The force had put out a statement saying “anyone who declines to be scanned will not necessarily be viewed as suspicious”. However, witnesses said several people were stopped after covering their faces or pulling up hoods.
Campaign group Big Brother Watch said one man had seen placards warning members of the public that automatic facial recognition cameras were filming them from a parked police van.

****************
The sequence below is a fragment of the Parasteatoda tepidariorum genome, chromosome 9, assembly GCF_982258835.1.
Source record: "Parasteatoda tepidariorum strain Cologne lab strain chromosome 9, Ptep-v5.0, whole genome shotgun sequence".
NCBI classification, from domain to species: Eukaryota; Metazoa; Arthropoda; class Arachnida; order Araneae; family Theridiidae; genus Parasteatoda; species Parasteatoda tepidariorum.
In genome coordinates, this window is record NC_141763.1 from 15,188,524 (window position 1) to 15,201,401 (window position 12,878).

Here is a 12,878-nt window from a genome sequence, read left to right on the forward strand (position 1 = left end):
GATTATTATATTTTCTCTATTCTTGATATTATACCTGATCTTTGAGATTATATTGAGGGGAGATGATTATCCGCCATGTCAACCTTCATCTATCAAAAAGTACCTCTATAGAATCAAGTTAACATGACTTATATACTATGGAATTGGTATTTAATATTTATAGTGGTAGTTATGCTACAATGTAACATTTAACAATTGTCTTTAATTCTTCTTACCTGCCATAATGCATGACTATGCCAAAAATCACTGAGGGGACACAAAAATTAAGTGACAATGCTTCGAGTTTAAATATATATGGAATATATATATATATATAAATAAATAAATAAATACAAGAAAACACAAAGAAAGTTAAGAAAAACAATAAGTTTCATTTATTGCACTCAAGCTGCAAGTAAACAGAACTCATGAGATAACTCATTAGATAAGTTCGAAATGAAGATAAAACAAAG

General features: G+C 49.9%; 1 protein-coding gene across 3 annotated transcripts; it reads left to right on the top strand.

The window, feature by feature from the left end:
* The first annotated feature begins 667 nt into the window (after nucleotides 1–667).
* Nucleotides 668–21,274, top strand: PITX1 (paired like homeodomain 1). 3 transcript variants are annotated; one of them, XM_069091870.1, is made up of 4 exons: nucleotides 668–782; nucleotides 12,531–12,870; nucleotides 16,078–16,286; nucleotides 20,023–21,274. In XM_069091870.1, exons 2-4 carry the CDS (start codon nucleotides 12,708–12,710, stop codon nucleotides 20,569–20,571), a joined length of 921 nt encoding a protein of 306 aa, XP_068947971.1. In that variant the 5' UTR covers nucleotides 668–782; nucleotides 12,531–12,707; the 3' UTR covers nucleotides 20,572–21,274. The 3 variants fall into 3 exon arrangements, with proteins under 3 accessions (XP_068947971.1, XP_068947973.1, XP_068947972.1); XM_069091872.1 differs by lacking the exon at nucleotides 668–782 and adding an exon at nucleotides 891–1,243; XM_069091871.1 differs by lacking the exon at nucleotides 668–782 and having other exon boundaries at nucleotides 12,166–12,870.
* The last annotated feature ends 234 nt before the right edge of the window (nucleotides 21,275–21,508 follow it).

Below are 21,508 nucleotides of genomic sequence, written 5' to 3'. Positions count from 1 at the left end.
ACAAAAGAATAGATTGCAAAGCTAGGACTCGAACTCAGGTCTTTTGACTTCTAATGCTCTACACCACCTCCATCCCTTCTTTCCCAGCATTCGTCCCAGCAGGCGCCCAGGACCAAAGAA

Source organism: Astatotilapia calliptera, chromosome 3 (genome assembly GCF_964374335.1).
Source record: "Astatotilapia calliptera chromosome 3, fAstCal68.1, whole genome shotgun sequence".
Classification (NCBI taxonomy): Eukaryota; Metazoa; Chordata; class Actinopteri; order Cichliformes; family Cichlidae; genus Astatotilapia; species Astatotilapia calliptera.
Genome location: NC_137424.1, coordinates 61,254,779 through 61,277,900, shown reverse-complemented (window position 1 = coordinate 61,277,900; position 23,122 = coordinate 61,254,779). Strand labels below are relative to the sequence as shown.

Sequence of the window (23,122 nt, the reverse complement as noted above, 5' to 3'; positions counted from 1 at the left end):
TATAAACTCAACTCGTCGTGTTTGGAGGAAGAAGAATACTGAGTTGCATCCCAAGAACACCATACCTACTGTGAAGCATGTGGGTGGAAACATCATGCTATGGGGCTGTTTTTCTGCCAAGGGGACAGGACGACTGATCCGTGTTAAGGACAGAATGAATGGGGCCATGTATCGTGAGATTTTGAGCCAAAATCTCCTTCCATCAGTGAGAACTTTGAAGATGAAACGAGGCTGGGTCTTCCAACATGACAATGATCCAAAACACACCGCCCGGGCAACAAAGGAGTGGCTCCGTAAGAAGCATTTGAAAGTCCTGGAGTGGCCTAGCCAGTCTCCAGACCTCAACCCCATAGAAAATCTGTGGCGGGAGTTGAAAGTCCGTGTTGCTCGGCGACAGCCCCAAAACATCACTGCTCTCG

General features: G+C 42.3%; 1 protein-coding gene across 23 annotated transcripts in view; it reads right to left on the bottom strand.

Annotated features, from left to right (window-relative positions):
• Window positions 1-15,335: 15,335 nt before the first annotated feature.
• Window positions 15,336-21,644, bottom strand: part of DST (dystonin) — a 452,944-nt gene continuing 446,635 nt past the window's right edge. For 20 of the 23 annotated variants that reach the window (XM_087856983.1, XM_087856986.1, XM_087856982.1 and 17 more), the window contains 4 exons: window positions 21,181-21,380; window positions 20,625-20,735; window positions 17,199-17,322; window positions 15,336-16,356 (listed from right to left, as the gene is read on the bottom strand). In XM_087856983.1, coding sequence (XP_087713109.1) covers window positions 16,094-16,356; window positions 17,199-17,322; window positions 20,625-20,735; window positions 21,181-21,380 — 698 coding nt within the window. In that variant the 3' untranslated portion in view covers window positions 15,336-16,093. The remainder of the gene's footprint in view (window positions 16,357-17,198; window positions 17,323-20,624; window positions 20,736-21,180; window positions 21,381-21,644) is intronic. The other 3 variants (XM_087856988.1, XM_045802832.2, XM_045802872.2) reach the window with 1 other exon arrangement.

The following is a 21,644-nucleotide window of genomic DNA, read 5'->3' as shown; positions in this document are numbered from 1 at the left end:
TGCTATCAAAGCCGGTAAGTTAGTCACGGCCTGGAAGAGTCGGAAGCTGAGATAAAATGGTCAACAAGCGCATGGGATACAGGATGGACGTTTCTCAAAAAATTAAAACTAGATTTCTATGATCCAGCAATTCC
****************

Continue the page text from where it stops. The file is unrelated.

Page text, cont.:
“He simply pulled up the top of his jumper over the bottom of his face, put his head down and walked past,” said director Silkie Carlo.
“There was nothing suspicious about him at all … you have the right to avoid [the cameras], you have the right to cover your face. I think he was exercising his rights.”